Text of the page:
Thursday, August 13, 2009

Jadwa Investment report on Saudi sukuk market

Jadwa Investment recently released a short report on sukuk markets in Saudi Arabia (PDF) which contains some details about the new Tadawul sukuk market. While it is good at covering the specific topics it covers, there are two main areas where the report could have benefited from greater detail and analysis. First, the report contains a common factoid that is incorrect:
"The main difference between sukuk and bonds is that sukuk holders take direct ownership of an underlying asset or pool of assets, whereas a bond is purely the financial debt of the issuer."
As a few of the recent defaults of sukuk have demonstrated, the ability of sukuk investors to take posession of the assets they 'own' is limited by the legal structure established to make sukuk behave as much as possible like conventional debt. This is particularly true of 'asset-based' (in contrast to 'asset-backed') sukuk. In the former case, the returns are based on an asset and therefore behave as if the investor owned the asset, although in case of default the investors are merely able to compel the issuer to repurchase the sukuk at full value. Even in cases where sukuk are asset-backed, it is unclear whether the assets will end up being owned by the issuer SPV for disposition at current market prices to allow investors to recoup the principal of the sukuk. Instead, there may be a structure that 'sells' the assets to the issuer SPV but the Issuer SPV is limited to essentially exercising a re-sale provision where it can compel the issuing company to repurchase the assets at par (or perhaps following the controversy about repurchase clauses, at market prices).

One of the defaults (actually a bankruptcy proceeding by the issuer) where the ownership of the assets by the issuer SPV may be established is the East Cameron Gas Company sukuk, the only sukuk issued by a U.S.-based company. In this case, the assets were an overriding royalty interest (ORRI) in an oil and gas lease on an offshore property off the coast of Louisiana. The sukuk documents specified a backup operator and a bankup off-taker that could serve to continue the production. This could lead to changes in how sukuk are structures to give investors greater ability to take possession of the assets on which the sukuk are based.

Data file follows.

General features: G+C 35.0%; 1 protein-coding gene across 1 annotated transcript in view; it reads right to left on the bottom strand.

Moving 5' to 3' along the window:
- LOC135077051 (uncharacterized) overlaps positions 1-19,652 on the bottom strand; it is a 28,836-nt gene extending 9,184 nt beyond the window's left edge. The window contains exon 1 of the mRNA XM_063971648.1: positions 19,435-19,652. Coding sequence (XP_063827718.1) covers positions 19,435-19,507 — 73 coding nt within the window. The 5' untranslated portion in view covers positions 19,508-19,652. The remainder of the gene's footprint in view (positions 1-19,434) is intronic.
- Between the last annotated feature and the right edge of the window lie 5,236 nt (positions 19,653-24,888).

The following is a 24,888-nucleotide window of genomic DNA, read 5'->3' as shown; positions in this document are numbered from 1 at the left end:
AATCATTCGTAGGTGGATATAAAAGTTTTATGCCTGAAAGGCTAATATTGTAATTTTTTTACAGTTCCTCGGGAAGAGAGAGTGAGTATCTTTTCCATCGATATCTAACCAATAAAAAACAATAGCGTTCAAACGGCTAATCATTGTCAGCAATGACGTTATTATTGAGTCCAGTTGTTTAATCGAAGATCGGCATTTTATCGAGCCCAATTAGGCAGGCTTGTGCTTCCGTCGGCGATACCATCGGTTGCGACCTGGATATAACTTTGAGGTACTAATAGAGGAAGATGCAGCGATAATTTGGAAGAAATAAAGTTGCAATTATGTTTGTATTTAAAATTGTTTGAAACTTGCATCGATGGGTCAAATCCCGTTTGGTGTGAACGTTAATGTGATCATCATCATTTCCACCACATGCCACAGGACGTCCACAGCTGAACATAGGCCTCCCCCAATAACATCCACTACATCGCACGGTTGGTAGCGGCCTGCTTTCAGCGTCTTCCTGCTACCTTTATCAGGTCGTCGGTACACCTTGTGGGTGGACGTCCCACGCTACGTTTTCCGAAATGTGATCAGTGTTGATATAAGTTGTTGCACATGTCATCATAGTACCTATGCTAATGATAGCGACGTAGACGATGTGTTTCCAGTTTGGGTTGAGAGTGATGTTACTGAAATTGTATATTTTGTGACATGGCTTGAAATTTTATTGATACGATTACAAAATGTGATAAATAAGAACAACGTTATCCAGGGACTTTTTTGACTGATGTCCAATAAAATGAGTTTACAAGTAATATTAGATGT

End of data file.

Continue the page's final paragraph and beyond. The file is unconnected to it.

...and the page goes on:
The second area where greater analysis would have been useful is the maturity of sukuk. The report mentions this in passages that imply that sukuk provide longer-term financing:
"Unlike conventional bank loans, companies have the ability to choose the term over which they want to borrow in a sukuk issue and there is an urgent need for more long-term financing options in the Kingdom. Most bank lending in the Kingdom is short-term and little is available beyond five years"
The unexplained part of this statement is that the secondary markets, both electronic and over-the-counter, in Saudi Arabia according to the report is composed entirely of sukuk with five-year maturities and this is largely also the case in other markets, although there are some shorter-term sukuk elsewhere. The market is nearly devoid of sukuk with short- and long-term maturities as found elsewhere in the conventional debt markets. This scarcity is the real area where the sukuk markets need to develop in order for Islamic debt markets to be a substitute for conventional debt markets.

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